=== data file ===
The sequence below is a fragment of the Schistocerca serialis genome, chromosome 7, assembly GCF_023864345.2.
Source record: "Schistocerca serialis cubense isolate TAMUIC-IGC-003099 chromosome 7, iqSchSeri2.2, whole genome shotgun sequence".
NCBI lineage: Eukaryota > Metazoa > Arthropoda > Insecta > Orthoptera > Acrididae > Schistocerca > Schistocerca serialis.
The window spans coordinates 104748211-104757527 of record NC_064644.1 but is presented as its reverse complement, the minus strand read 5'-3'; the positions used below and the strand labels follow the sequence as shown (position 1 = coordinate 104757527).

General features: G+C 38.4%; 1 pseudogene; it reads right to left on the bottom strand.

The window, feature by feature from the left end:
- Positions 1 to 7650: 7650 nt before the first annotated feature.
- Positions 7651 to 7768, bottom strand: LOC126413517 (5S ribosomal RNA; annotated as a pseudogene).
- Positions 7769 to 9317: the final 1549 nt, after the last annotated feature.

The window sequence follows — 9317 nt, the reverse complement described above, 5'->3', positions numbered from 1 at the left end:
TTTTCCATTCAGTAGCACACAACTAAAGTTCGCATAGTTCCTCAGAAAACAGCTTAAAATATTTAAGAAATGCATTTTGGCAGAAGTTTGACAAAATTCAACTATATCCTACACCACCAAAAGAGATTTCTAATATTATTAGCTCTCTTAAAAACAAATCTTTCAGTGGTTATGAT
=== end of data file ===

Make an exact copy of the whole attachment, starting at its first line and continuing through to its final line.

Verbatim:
The sequence below is a fragment of the Schistocerca serialis genome, chromosome 7, assembly GCF_023864345.2.
Source record: "Schistocerca serialis cubense isolate TAMUIC-IGC-003099 chromosome 7, iqSchSeri2.2, whole genome shotgun sequence".
NCBI lineage: Eukaryota > Metazoa > Arthropoda > Insecta > Orthoptera > Acrididae > Schistocerca > Schistocerca serialis.
The window spans coordinates 104748211-104757527 of record NC_064644.1 but is presented as its reverse complement, the minus strand read 5'-3'; the positions used below and the strand labels follow the sequence as shown (position 1 = coordinate 104757527).

General features: G+C 38.4%; 1 pseudogene; it reads right to left on the bottom strand.

The window, feature by feature from the left end:
- Positions 1 to 7650: 7650 nt before the first annotated feature.
- Positions 7651 to 7768, bottom strand: LOC126413517 (5S ribosomal RNA; annotated as a pseudogene).
- Positions 7769 to 9317: the final 1549 nt, after the last annotated feature.

The window sequence follows — 9317 nt, the reverse complement described above, 5'->3', positions numbered from 1 at the left end:
TTTTCCATTCAGTAGCACACAACTAAAGTTCGCATAGTTCCTCAGAAAACAGCTTAAAATATTTAAGAAATGCATTTTGGCAGAAGTTTGACAAAATTCAACTATATCCTACACCACCAAAAGAGATTTCTAATATTATTAGCTCTCTTAAAAACAAATCTTTCAGTGGTTATGAT